British Muslims were overjoyed. Critics mocked Brown’s political correctness, rightly noting that linguistic self-censorship will not inspire similar self-restraint by the terrorists setting off the bombs. The question, however, is whether British police will now receive more cooperation from Muslim citizens on whom they depend for information to thwart the next bombers.
That’s right, Gordo. Stick you head in the sand. After all, the absolute last thing we want to do is offend anyone by hiding the nature of the enemy in the War on – well, as soon as the left in Europe and here tell us what the politically correct term for what to call the conflict against those who wish to destroy us actually is, I’ll let you know.
By James Lewis
Turkey is one great theater in the war between modernity and Islamist reaction. In Istanbul one can see radical imams stalking through the Grand Bazaar with fanatical expressions on their faces. Many more women and girls are wearing long coats and scarves in the summer heat, the Turkish version of the burqah. Early Turkish election results now show a forty percent vote for the Islamist AKP, five percent more than last time.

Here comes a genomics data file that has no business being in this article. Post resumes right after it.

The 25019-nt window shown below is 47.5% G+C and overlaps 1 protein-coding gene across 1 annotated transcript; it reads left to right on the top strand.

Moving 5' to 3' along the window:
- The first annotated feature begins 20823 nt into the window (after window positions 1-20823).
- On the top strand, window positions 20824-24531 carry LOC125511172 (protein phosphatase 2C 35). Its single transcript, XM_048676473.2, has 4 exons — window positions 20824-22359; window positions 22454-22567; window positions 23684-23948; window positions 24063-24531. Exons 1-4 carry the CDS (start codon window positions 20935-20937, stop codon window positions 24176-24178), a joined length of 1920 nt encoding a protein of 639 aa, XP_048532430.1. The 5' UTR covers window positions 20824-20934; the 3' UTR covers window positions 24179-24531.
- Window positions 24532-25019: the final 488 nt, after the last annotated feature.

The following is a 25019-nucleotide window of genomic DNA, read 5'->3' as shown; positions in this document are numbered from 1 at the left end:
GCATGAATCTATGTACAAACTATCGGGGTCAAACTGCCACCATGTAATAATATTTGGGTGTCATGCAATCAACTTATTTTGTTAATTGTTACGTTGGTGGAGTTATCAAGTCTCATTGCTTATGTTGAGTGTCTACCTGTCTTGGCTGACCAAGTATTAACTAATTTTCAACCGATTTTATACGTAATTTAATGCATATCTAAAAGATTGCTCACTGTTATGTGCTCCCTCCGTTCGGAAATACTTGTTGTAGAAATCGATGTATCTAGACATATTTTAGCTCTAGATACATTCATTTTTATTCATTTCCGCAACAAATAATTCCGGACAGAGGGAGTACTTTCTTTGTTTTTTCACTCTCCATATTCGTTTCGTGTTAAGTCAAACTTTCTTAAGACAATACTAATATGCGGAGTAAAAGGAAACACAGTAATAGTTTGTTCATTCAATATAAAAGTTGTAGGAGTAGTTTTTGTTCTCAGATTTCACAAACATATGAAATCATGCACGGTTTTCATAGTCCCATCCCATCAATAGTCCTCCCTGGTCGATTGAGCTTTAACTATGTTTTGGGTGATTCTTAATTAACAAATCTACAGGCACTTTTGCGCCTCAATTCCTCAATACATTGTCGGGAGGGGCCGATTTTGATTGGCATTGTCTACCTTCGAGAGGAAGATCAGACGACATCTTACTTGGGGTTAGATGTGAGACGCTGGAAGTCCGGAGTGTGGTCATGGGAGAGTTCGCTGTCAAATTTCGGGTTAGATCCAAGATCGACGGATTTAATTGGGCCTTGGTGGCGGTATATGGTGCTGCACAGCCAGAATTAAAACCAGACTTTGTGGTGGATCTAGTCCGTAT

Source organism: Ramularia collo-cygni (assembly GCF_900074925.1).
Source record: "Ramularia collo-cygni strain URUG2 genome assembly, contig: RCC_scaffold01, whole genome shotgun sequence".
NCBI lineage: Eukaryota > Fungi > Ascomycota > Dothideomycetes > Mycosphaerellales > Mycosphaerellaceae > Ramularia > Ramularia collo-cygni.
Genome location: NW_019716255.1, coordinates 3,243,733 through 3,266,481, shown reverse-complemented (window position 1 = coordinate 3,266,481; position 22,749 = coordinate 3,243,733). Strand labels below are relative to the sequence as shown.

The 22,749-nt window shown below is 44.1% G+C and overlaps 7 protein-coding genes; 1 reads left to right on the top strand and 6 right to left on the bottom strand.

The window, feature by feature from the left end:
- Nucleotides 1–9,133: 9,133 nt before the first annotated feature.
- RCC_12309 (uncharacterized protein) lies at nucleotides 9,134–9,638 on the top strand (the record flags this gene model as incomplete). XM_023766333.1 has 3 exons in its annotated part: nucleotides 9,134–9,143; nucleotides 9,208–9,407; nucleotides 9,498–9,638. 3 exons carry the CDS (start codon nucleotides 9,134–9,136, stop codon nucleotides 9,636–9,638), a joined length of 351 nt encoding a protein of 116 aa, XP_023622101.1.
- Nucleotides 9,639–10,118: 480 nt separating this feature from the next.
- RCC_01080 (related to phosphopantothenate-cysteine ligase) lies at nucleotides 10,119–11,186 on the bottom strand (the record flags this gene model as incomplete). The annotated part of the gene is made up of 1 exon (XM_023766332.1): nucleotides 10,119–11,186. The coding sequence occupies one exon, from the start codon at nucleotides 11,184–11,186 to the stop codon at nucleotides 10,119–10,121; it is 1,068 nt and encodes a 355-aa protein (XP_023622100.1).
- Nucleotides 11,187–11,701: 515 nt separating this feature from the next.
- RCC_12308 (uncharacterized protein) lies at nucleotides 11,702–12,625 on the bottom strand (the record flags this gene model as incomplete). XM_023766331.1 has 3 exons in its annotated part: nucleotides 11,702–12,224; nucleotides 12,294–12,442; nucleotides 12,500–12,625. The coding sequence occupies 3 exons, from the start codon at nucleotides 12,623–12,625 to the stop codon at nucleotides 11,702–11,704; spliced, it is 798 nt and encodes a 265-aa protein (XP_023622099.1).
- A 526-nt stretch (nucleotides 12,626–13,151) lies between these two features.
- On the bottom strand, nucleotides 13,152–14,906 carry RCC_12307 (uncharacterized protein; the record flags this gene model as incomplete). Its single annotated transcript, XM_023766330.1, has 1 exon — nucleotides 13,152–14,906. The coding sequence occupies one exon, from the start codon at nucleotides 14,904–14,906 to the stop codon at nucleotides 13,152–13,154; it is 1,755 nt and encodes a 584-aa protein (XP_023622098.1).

It seems that the modernist movement that began with Kemal Ataturk in 1922 may be crumbling before our eyes. Because Turkey is the most democratic country in the Islamic world, that fact may signal where the war on Islamist fascism is going.
The Turkish electoral system is stacked in favor of plurality governments. Tony Blair’s British Labour Party, with only forty percent of the vote, was able to control Britain for a decade, and drive the country to sacrifice more and more sovereignty to Brussels. Similarly, with only 35 percent of the vote the AKP was able to steadily stack the Turkish government with Islamists. Now they may get another five years to push their takeover. It all depends on parliamentary horse-trading going on right now.
Modernists are feeling desperate. They have gambled and lost at least three important battles: First, they placed their hopes on the United States and the Atlantic alliance. That strengthened their domestic position until 9/11/01. Then they placed their hopes on the European Union. When the United States knocked out Saddam Hussein in 2003, the Turks voted to block the US Fourth Army Corps from invading Iraq from the North. They were egged on by Jacques Chirac and his Euro-imperialist ally Dominique de Villepin (now facing their day in court over corruption and forgery charges).